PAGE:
Vodacom launches Constitutional Court challenge against Makate over Please Call Me

Vodacom has announced that it filed papers in the Constitutional Court to challenge the recent Supreme Court order in favour of Please Call Me idea-man Kenneth Nkosana Makate.

South Africa’s Supreme Court of Appeal (SCA) recently ordered that Vodacom pay Makate 5%–7.5% revenue share over 18 years, with interest.

It also ordered that Vodacom use models that Makate’s legal team developed to calculate the revenue Please Call Me generated.

This translates to a minimum compensation of R29 billion, a MyBroadband analysis of the relevant court documents showed.

“As a responsible corporate citizen, Vodacom is respectful of the judicial system and abides by the laws of South Africa,” the mobile operator said in a statement on Wednesday.

“Having considered the SCA judgment and order, it is Vodacom’s view that there are key aspects of this matter which do not accord with the spirit of the law and that the judgment and order are fundamentally flawed.”

Vodacom said it was apparent from the dissenting judgment of the Supreme Court that the majority judgment overlooked or ignored many of the issues between the parties.

It said the majority judgement also overlooked or ignored evidence and submissions relating to those issues.

Vodacom said its application for leave to appeal in the Constitutional Court includes the following arguments:

  • The SCA’s order impinges on the Rule of Law in terms of section 1 of the Constitution of the Republic of South Africa. It deprives Vodacom of its right to a fair trial under section 34 of the Constitution.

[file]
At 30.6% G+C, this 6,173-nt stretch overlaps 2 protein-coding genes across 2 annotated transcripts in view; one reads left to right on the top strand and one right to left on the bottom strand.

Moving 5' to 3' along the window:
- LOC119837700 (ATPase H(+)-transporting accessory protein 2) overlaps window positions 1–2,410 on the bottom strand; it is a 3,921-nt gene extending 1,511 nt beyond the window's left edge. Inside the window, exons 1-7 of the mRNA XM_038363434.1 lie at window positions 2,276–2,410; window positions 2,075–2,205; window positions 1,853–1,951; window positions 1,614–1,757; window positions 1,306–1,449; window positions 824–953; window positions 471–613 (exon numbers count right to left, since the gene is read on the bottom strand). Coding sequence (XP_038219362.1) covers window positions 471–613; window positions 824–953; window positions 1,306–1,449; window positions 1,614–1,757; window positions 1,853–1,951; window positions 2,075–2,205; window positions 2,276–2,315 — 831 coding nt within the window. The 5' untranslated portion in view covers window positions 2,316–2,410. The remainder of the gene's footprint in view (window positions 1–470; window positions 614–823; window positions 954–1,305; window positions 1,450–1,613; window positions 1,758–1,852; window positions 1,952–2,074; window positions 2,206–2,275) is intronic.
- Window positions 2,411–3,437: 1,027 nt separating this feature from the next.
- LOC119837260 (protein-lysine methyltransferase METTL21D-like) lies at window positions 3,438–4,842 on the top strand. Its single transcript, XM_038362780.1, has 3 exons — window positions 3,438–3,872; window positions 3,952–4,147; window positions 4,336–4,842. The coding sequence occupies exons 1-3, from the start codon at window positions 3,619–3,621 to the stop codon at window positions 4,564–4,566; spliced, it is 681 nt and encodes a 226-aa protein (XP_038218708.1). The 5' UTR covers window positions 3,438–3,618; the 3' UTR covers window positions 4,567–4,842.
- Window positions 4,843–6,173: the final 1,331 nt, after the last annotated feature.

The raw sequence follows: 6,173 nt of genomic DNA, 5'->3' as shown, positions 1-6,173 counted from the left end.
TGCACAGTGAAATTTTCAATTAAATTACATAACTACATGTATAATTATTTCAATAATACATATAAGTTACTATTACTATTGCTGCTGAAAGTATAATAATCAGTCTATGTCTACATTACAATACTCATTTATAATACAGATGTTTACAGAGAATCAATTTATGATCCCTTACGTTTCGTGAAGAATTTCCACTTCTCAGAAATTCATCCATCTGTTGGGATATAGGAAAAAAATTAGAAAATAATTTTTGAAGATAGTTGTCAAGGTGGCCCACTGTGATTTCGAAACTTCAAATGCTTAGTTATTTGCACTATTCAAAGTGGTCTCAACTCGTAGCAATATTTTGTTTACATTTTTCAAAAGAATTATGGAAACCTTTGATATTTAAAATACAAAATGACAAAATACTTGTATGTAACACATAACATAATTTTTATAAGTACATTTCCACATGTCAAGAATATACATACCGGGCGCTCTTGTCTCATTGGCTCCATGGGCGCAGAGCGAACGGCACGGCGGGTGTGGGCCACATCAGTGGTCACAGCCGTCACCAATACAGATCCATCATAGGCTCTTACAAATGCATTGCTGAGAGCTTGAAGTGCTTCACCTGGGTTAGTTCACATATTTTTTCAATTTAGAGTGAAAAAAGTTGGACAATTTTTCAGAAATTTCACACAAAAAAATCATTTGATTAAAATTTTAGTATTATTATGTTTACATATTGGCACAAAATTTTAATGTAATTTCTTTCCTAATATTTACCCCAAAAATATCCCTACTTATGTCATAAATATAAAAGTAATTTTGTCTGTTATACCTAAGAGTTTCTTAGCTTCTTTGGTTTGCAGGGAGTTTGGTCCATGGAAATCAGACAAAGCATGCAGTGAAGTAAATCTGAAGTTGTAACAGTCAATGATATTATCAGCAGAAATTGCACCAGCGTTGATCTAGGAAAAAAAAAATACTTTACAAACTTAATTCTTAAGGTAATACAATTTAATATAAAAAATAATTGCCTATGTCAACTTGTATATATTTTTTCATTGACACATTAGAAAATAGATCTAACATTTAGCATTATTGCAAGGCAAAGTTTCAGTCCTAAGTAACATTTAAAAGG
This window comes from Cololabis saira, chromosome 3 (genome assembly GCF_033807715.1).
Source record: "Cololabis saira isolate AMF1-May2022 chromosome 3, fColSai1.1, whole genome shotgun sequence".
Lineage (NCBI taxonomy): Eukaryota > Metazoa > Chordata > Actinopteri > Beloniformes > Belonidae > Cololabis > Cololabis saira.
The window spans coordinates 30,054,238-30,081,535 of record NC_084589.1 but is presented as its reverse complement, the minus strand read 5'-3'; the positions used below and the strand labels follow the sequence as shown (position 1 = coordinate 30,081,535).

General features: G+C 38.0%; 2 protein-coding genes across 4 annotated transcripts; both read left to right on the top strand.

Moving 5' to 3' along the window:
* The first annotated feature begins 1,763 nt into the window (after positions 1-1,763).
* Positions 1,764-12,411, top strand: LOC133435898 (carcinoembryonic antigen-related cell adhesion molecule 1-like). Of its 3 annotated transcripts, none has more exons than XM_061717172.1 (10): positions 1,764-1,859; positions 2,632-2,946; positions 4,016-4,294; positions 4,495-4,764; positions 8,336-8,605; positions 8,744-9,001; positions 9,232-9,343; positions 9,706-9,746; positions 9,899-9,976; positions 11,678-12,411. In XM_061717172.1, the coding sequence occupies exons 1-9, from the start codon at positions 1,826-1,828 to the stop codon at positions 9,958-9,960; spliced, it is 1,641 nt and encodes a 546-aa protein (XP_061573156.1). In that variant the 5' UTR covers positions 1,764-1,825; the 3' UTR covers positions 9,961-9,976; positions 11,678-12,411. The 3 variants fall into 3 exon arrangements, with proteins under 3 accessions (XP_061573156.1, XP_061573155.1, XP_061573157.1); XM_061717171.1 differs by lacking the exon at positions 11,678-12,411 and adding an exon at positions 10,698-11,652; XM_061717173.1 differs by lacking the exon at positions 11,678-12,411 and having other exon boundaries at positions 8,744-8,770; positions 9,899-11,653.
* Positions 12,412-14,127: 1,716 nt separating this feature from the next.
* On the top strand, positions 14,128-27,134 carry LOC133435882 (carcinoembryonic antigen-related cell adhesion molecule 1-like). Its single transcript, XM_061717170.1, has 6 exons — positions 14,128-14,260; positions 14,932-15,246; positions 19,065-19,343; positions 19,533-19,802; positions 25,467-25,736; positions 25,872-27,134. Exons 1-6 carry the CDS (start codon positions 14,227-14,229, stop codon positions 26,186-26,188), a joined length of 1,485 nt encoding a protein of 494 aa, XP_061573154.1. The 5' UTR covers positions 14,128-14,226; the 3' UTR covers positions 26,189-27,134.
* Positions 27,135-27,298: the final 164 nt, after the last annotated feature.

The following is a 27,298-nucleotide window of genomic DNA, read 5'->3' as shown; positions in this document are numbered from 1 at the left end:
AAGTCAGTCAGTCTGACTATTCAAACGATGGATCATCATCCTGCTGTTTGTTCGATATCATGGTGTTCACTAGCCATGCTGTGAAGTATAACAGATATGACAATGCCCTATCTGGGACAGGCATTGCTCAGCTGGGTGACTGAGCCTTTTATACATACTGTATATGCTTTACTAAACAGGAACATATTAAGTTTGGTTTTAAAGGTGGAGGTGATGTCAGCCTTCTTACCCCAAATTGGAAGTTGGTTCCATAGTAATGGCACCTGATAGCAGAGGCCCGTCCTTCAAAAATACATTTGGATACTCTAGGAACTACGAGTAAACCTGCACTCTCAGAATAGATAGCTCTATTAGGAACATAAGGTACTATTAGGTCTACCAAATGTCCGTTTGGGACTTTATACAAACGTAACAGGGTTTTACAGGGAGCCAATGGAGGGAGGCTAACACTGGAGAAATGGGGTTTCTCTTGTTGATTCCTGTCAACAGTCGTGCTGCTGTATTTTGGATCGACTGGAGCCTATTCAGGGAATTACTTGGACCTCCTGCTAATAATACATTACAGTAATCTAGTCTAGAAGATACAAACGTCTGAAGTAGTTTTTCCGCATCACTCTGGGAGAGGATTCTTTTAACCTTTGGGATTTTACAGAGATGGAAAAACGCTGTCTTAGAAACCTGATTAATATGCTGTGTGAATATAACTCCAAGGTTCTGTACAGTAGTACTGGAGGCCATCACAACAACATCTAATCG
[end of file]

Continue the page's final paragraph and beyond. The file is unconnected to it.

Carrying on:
• The SCA misdirects itself by considering and deciding on issues which had not been placed before it for adjudication by either Vodacom or Makate.
  • The SCA selectively chose to regard only Makate’s evidence, as in the case of models for computing compensation, while ignoring swathes of evidence presented by Vodacom contesting Makate’s version.
  • The SCA orders are unintelligible, incomprehensible, and vague, rendering them incapable of implementation and enforcement.

“The impact of the SCA Judgment, should it be upheld, would be vast and wide-ranging on both Vodacom South Africa and Vodacom Group, as well as the attractiveness of South Africa as an investment destination,” it stated.

“It would negatively impact our employees, shareholders and Vodacom’s contribution to public finances. It would also have an impact on our network investment, coverage, and social programmes.”

Please call me message

The dispute between Makate and Vodacom dates back to 2007, when he sent letters of demand to the company stating he was promised compensation for his idea.

Makate launched legal action against Vodacom in 2008.

Common cause facts are that Makate pitched his idea of a method to “buzz” someone else’s phone without airtime on 21 November 2000 while he was a trainee accountant.

Vodacom product development manager Philip Geissler has promised Makate that he would be compensated for the idea.

He said Makate had asked for 15% of the revenue Please Call Me generated, but Geissler hadn’t committed to a specific amount.

Geissler was to negotiate with Makate, and if they couldn’t agree on an amount, Vodacom’s CEO at the time would determine how much he should be paid.